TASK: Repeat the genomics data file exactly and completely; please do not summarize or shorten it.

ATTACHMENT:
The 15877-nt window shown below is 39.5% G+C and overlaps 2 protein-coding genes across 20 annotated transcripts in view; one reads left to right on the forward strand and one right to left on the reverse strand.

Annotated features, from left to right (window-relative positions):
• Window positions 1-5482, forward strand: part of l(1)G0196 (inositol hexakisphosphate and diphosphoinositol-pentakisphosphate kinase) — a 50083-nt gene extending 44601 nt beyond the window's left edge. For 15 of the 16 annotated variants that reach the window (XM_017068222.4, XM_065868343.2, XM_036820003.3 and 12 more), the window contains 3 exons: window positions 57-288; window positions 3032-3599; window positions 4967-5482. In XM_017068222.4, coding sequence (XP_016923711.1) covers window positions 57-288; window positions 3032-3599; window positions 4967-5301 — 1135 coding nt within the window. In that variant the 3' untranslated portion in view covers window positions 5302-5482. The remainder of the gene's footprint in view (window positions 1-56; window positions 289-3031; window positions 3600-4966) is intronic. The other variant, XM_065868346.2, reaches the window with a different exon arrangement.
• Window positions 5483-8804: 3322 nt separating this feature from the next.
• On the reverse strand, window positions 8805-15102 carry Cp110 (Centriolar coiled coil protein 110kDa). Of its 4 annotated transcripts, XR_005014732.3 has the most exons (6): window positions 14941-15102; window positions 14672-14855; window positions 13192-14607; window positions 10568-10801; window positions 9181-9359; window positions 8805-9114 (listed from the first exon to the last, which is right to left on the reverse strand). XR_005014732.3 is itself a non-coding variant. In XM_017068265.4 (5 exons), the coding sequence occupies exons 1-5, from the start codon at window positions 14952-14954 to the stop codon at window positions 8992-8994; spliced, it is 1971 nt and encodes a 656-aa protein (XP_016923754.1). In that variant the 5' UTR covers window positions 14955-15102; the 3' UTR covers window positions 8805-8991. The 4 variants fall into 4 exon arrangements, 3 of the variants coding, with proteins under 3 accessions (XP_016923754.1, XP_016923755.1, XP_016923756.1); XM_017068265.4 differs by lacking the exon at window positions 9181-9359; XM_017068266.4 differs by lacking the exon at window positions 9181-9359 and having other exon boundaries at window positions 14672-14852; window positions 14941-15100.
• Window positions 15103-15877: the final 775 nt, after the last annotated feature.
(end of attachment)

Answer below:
The 15877-nt window shown below is 39.5% G+C and overlaps 2 protein-coding genes across 20 annotated transcripts in view; one reads left to right on the forward strand and one right to left on the reverse strand.

Annotated features, from left to right (window-relative positions):
• Window positions 1-5482, forward strand: part of l(1)G0196 (inositol hexakisphosphate and diphosphoinositol-pentakisphosphate kinase) — a 50083-nt gene extending 44601 nt beyond the window's left edge. For 15 of the 16 annotated variants that reach the window (XM_017068222.4, XM_065868343.2, XM_036820003.3 and 12 more), the window contains 3 exons: window positions 57-288; window positions 3032-3599; window positions 4967-5482. In XM_017068222.4, coding sequence (XP_016923711.1) covers window positions 57-288; window positions 3032-3599; window positions 4967-5301 — 1135 coding nt within the window. In that variant the 3' untranslated portion in view covers window positions 5302-5482. The remainder of the gene's footprint in view (window positions 1-56; window positions 289-3031; window positions 3600-4966) is intronic. The other variant, XM_065868346.2, reaches the window with a different exon arrangement.
• Window positions 5483-8804: 3322 nt separating this feature from the next.
• On the reverse strand, window positions 8805-15102 carry Cp110 (Centriolar coiled coil protein 110kDa). Of its 4 annotated transcripts, XR_005014732.3 has the most exons (6): window positions 14941-15102; window positions 14672-14855; window positions 13192-14607; window positions 10568-10801; window positions 9181-9359; window positions 8805-9114 (listed from the first exon to the last, which is right to left on the reverse strand). XR_005014732.3 is itself a non-coding variant. In XM_017068265.4 (5 exons), the coding sequence occupies exons 1-5, from the start codon at window positions 14952-14954 to the stop codon at window positions 8992-8994; spliced, it is 1971 nt and encodes a 656-aa protein (XP_016923754.1). In that variant the 5' UTR covers window positions 14955-15102; the 3' UTR covers window positions 8805-8991. The 4 variants fall into 4 exon arrangements, 3 of the variants coding, with proteins under 3 accessions (XP_016923754.1, XP_016923755.1, XP_016923756.1); XM_017068265.4 differs by lacking the exon at window positions 9181-9359; XM_017068266.4 differs by lacking the exon at window positions 9181-9359 and having other exon boundaries at window positions 14672-14852; window positions 14941-15100.
• Window positions 15103-15877: the final 775 nt, after the last annotated feature.